As the nineteenth century showed the continued waning of the Ottoman Empire, the "Eastern Question" asked what to do with the "Sick Man of Europe." In its heyday, the empire ruled from the ancient Byzantine capital of Constantinople over lands stretching from the Balkans to Mesopotamia across North Africa and the Iberian Peninsula. While the Ottomans seemed to maintain eternal war with Austria and Russia over influence in the Balkans, nations such as Spain and France pushed back its control to Tunisia. In 1832, the Greeks won their independence with aid from France, the United Kingdom, and, especially, Russia. The Ottomans faced further revolts from the Janissaries as well as a rebellion by Muhammad Ali, the Wali of Egypt. In the 1830s, Ali's wars secured independence for Egypt and Sudan and then marched outward, seizing Syria and Arabia. Ali was finally defeated by military action backing up the Convention of London, where the major powers of Europe agreed to make him hereditary ruler of Egypt in exchange for his conquered lands.
Treaty of Küçük Kaynarca with Russia, which named the Tsar the defender of Orthodox Christians, a position which had been used to step in on affairs involving Greece. Eventually the Ottomans caved to Napoleon's demands, inciting Nicholas I of Russia to move troops to the border on the Danube. When the sultan rejected (at Britain's advice) a new treaty granting Russia control of Orthodox as France had authority over Catholic Christianity, Nicholas invaded the Ottomans' Danubian provinces. After having ruled Russia for nearly thirty years, serving as the "Policeman of Europe" and aiding in the suppression of the Revolutions of 1848, Nicholas felt that he had earned the conquest.
The rest of Europe, however, convened at Vienna, hoping to find a diplomatic solution that did not contribute to the expansion of Russian power. On the surface, Nicholas agreed with their new treaty, but he began maneuvers under the table toward France, promising them North Africa in exchange for bringing down the Ottoman Empire. When the Sultan refused to agree to the ambiguous treaty set forth at Vienna, France marched out and joined the Russian cause. The other nations were shocked but realized that the time had come to solve the Eastern Question. Austria hurried to join the Russian alliance and secure influence on lands soon to be liberated in the Balkans. Prussia, with nothing to gain, maintained its neutrality. Britain alone stood alongside the Ottomans, attempting to maintain status quo in the Middle East.
The Eastern War dragged on for three years, Alexander II succeeding his father in 1855. Despite the clear military advantage of the Franco-Russo-Austrian alliance, they were beleaguered by antiquated leadership. French forces liberated Egypt and then became cut off by British naval superiority in the Mediterranean. The British were able to shell French fortifications from sea, but could make no headway and faced humiliations such as the Charge of the Light Brigade at the Battle of Tunis. In the Balkans, trains and telegraphy proved effective, but the masses of troops in movement brought unprecedented levels of disease. Photography enabled an explosion of war-journalism, which ultimately contributed to the disgust of the public. Britain suffered a "snowball riot" on January 21, 1855, when protesters threw snowballs and eventually had to be quelled by soldiers.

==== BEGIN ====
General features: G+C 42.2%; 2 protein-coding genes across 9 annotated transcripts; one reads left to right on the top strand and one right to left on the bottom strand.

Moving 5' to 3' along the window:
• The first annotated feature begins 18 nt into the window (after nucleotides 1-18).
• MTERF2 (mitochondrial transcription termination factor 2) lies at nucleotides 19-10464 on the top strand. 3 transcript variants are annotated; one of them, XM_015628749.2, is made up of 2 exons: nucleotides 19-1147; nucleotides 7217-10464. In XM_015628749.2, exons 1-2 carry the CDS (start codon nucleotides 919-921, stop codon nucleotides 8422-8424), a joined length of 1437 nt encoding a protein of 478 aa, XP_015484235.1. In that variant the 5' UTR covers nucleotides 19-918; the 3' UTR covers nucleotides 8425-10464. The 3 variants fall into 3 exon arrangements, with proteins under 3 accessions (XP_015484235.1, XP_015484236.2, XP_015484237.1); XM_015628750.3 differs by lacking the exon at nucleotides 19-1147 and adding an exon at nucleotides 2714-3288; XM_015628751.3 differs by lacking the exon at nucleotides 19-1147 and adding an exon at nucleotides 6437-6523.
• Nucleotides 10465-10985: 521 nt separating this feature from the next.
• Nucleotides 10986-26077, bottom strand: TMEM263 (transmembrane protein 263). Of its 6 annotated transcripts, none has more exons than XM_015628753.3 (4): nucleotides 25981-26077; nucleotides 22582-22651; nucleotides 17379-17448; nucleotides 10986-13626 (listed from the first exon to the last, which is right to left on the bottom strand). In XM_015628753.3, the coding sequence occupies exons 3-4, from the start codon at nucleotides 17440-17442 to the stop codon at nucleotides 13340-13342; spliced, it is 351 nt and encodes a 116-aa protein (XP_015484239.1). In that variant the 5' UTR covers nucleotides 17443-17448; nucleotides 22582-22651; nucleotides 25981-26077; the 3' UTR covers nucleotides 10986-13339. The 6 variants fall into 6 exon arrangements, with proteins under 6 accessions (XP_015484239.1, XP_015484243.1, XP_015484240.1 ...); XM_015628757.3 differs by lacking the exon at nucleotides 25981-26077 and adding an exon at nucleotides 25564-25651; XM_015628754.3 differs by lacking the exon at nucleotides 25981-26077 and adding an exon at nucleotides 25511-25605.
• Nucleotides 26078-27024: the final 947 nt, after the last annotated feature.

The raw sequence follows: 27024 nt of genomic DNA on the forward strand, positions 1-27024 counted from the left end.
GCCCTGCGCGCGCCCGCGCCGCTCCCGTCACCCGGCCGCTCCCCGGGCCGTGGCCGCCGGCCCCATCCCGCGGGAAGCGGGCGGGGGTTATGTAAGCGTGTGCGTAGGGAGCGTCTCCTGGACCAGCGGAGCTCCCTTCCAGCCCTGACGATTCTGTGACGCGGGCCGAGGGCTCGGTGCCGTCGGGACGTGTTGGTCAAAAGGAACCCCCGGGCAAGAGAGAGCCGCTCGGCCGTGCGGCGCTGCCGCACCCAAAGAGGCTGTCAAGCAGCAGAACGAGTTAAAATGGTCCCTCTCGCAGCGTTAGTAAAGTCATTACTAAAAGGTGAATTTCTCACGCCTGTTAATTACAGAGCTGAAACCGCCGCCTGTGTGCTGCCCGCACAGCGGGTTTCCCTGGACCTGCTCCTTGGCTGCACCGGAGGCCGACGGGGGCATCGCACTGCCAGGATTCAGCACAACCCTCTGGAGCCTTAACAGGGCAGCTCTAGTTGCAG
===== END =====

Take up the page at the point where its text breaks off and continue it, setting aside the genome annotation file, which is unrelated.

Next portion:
Due to the unpopularity of the war, Britain began discussing peace through Prussia as an arbiter for peace in 1856. The Ottoman Empire was shrunk to Asia Minor, and its many provinces became nation-states while Palestine was granted a special international protectorate status to preserve rights to Catholicism and Orthodoxy there. No sooner had the diplomats signed the documents than the industrialists swarmed into the region, attempting to dominate new markets. France with its heavy influence in Egypt had a head start in the Middle East and began construction on the lucrative Suez Canal as soon as the war was over. Britain reinforced relations with Persia as a buffer for its colonies in India. In the Balkans, the Austrians and Russians attempted to exert control over the new nations. When the Austro-Prussian War began in 1866, Russia and Italy contributed, tearing the empire apart much as had been done to the Ottomans. Italy affirmed itself with the Third War of Unification adding Venice, and Prussia formed a German Empire out of its German Confederation, seizing extensive lands from the fallen Austrians.
For two generations, enormous empires sprawled over Europe. France and Britain competed abroad while Germany and Russia divided Eastern Europe. New major world powers arose as Japan defeated Russia in the Pacific, and the United States made a tour of its Great White Fleet. The empires came to battle after the assassination of German Crown Prince William in 1914 by a secret society bent on ending exterior influence in the Balkans while he was touring Sarajevo. Germany invaded Serbia, Russia moved in to protect it, prompting its ally France to move on Germany. Britain came in as an ally against France, spreading the war over the globe. Eventually Germany defeated Russia, sparking a civil war that would lead to a new Communist regime, ideas which spread to France's many lost colonies and to France itself, creating a Second World which came into an ideological Cold War with the First.
In reality, France entered the war on the side of the Ottomans, adding 400,000 troops against the Russians. The allies staged an invasion of Russia at the Crimean Peninsula, which proved a stalemate at best as both sides lost more soldiers to disease than fighting. Modern nursing, the naval use of torpedoes, and blind artillery fire are said to come out of the war, which effectually kept the status quo in Europe until the unification of Germany in 1871.